November 5, 2014

How 'Birdman' Was Made to Look Like It Was Shot in One Take

How do you make a feature film look as though the whole thing was filmed in one shot? 

Well, Alejandro González Iñárritu's Birdman was made to look as though it was filmed in one shot. It obviously wasn't, but making it look like it was must've been no small feat for the filmmakers, namely the film's world-class DP Emmanuel Lubezki and editors Douglas Crise and Stephen Mirrone. However, Variety Artisans sheds some light on Birdman's digital intermediate colorist, Steve Scott, who had to solve the unique problem of color correcting and grading the frames that were constantly on the move. He shares his experience, as well as the collected effort it took to pull this film off, in the video below:

So much goes into selling the illusion of continuity. For Birdman, Lubezki's cinematography had to be nothing short of miraculous -- moving the camera so seamlessly that it never became disjointed. Crise and Mirrone had to be right on the money with finding good transitions as to not give away cuts (their safe haven being mostly in pans). Scott, like the film's editors, had the same objective, only instead of editing the flow of images, he edited the flow of color in the images, and his work helped make the film what it is now -- a single-shot feature film made up of hundreds of shots.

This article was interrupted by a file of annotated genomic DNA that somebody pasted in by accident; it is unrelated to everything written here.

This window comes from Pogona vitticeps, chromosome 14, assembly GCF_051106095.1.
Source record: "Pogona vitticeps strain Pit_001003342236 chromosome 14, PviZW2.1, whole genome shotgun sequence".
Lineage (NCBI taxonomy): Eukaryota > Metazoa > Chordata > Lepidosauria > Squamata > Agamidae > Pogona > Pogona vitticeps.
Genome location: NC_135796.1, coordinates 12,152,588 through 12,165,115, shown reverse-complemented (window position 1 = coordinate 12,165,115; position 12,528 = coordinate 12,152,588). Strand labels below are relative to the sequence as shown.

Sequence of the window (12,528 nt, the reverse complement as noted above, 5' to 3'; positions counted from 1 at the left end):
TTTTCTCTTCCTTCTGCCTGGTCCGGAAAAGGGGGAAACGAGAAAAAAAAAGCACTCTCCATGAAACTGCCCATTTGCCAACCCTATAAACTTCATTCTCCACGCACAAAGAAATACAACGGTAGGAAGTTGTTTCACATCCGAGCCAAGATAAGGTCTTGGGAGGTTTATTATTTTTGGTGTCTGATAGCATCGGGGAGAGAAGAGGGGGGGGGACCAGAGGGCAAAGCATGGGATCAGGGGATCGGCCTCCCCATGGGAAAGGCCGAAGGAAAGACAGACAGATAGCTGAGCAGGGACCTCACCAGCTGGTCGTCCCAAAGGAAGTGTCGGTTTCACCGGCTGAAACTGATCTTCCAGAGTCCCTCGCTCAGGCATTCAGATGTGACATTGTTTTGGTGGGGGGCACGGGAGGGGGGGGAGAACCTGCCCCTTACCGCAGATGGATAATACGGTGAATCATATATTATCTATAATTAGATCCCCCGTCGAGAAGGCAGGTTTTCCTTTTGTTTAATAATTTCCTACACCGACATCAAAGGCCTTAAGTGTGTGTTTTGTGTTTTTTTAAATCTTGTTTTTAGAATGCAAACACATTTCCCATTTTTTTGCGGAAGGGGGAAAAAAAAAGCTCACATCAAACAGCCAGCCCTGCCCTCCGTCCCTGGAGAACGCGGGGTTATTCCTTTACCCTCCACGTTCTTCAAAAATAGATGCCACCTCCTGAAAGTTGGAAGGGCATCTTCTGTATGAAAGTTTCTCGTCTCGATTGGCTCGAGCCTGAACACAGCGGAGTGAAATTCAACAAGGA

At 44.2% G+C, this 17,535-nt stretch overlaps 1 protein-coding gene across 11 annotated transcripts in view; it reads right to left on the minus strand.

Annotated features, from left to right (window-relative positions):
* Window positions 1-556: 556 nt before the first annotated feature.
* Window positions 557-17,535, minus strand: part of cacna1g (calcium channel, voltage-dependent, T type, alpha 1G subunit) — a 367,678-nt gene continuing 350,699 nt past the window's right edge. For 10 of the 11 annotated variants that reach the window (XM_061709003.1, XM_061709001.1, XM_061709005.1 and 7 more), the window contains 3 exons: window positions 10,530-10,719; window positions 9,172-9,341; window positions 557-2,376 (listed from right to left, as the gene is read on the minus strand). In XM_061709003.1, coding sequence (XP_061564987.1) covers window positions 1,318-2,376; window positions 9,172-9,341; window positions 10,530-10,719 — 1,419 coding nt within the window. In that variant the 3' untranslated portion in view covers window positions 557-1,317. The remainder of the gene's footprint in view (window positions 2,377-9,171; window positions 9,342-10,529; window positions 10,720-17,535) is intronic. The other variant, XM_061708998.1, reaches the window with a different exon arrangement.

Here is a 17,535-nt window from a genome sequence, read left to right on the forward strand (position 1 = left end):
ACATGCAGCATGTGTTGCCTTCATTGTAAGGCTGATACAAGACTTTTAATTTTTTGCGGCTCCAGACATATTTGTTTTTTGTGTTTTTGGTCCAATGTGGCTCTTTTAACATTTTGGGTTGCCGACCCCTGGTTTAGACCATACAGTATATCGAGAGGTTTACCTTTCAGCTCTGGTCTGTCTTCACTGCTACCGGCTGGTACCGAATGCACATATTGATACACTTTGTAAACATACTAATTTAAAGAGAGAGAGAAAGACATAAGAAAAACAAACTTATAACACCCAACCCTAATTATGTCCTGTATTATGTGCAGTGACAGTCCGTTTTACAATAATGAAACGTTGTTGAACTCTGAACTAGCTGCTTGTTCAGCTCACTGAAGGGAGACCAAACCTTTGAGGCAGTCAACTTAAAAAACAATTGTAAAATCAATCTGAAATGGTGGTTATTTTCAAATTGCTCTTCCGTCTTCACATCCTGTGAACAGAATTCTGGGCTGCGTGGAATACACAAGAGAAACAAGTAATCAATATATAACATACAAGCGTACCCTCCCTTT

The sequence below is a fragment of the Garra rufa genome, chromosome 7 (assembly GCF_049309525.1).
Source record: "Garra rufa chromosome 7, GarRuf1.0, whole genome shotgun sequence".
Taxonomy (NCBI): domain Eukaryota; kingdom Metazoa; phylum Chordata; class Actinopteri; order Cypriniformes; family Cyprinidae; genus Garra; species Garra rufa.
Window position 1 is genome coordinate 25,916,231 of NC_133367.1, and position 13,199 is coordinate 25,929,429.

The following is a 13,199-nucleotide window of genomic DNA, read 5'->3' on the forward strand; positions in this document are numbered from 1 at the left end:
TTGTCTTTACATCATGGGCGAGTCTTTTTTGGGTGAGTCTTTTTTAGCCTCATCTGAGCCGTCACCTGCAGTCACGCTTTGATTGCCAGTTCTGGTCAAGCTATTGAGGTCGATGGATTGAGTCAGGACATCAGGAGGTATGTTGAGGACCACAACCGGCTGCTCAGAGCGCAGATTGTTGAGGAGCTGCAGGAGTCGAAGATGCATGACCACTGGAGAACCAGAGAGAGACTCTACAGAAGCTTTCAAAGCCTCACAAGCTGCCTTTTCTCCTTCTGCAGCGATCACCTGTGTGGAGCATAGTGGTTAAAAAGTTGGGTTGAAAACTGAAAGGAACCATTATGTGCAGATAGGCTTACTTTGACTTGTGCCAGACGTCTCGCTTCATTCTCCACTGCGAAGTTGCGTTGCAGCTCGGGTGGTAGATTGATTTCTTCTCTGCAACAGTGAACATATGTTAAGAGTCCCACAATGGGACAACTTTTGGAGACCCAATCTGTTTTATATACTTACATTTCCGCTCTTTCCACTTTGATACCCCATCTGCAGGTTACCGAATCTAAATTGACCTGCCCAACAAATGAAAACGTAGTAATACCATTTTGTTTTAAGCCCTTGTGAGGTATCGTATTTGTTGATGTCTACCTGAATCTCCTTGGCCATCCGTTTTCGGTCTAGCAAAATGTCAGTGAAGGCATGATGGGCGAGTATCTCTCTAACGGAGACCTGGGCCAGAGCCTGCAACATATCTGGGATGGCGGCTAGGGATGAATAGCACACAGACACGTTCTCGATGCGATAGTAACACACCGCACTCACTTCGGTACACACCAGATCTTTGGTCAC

Really, it takes the effort of the whole team to make something this complicated a reality. Once the goal is set, everyone must pool their creative resources, whether they be in cinematography, editing, color grading, writing, directing, in order for it to work. Think of each contribution as a selling point for the illusion of a single take. The video shows that without Chivo, the movement of the camera wouldn't have been a selling point. Without the Crise and Mirrone, the editing wouldn't have been have been a selling point. Even without Scott, the  control and expression of the constantly changing color and light wouldn't have been a selling point.

Here's the trailer to Birdman, just in case the incredible feat of the filmmakers, as well as the promise of both Michael Keaton and Edward Norton running around in their underwear didn't convince you to see it.

Your Comment

15 Comments

Such a great film! Insight, the direction, and the cinematography, all superb.

November 5, 2014 at 3:29PM

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Caleb Price
Director
192

That trailer was freakin awesome! Haven't seen it yet but now it's a must!

November 5, 2014 at 3:56PM

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Justin Miller
Director/DP/Editor
348

Saw this last night. Blew us all away. So many layers of narrative and commentary and cross commentary. Filmmaking tour de force! Writing and acting is brilliant. Sound design is as good as it gets, real design meaningful design. And then the film being all in one shot just kept it feeling live and under pressure. Simply amazing unique film. I looked for everything behind the scenes to absorb as much as possible the process of making, this clip is neat and the others i've found, but its a lot of promo stuff really.. I hope there will be a real making of about this film because it deserves it.

November 5, 2014 at 7:28PM

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Jean-Marc Abela
Director, DoP, Editor
89

Agreed, want more BTS such a great piece of art.

November 5, 2014 at 11:00PM